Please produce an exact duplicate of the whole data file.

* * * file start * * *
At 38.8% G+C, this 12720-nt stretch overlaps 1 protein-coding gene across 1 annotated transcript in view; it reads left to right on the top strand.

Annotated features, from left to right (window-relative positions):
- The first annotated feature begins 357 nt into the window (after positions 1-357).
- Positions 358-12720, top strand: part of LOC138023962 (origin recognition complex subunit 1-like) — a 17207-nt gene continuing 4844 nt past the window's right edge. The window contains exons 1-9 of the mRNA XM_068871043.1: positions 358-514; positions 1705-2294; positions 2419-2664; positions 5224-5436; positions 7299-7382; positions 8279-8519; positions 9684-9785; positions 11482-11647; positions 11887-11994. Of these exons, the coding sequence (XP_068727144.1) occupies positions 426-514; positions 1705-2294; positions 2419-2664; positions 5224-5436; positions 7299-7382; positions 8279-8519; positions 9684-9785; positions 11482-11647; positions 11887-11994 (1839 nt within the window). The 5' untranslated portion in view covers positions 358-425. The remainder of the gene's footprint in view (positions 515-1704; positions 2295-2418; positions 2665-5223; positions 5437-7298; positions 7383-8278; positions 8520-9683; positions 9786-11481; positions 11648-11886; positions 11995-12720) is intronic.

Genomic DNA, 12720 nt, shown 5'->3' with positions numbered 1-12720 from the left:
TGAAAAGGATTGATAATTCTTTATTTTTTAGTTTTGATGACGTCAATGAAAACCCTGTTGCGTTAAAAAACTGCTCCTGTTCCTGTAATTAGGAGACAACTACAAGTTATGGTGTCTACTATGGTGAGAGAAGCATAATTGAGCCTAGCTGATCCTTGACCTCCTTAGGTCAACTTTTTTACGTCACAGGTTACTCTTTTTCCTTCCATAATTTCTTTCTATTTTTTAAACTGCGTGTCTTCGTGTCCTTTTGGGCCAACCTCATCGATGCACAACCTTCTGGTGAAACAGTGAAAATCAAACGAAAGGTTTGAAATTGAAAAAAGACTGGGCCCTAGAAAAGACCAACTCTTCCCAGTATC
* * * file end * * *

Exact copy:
At 38.8% G+C, this 12720-nt stretch overlaps 1 protein-coding gene across 1 annotated transcript in view; it reads left to right on the top strand.

Annotated features, from left to right (window-relative positions):
- The first annotated feature begins 357 nt into the window (after positions 1-357).
- Positions 358-12720, top strand: part of LOC138023962 (origin recognition complex subunit 1-like) — a 17207-nt gene continuing 4844 nt past the window's right edge. The window contains exons 1-9 of the mRNA XM_068871043.1: positions 358-514; positions 1705-2294; positions 2419-2664; positions 5224-5436; positions 7299-7382; positions 8279-8519; positions 9684-9785; positions 11482-11647; positions 11887-11994. Of these exons, the coding sequence (XP_068727144.1) occupies positions 426-514; positions 1705-2294; positions 2419-2664; positions 5224-5436; positions 7299-7382; positions 8279-8519; positions 9684-9785; positions 11482-11647; positions 11887-11994 (1839 nt within the window). The 5' untranslated portion in view covers positions 358-425. The remainder of the gene's footprint in view (positions 515-1704; positions 2295-2418; positions 2665-5223; positions 5437-7298; positions 7383-8278; positions 8520-9683; positions 9786-11481; positions 11648-11886; positions 11995-12720) is intronic.

Genomic DNA, 12720 nt, shown 5'->3' with positions numbered 1-12720 from the left:
TGAAAAGGATTGATAATTCTTTATTTTTTAGTTTTGATGACGTCAATGAAAACCCTGTTGCGTTAAAAAACTGCTCCTGTTCCTGTAATTAGGAGACAACTACAAGTTATGGTGTCTACTATGGTGAGAGAAGCATAATTGAGCCTAGCTGATCCTTGACCTCCTTAGGTCAACTTTTTTACGTCACAGGTTACTCTTTTTCCTTCCATAATTTCTTTCTATTTTTTAAACTGCGTGTCTTCGTGTCCTTTTGGGCCAACCTCATCGATGCACAACCTTCTGGTGAAACAGTGAAAATCAAACGAAAGGTTTGAAATTGAAAAAAGACTGGGCCCTAGAAAAGACCAACTCTTCCCAGTATC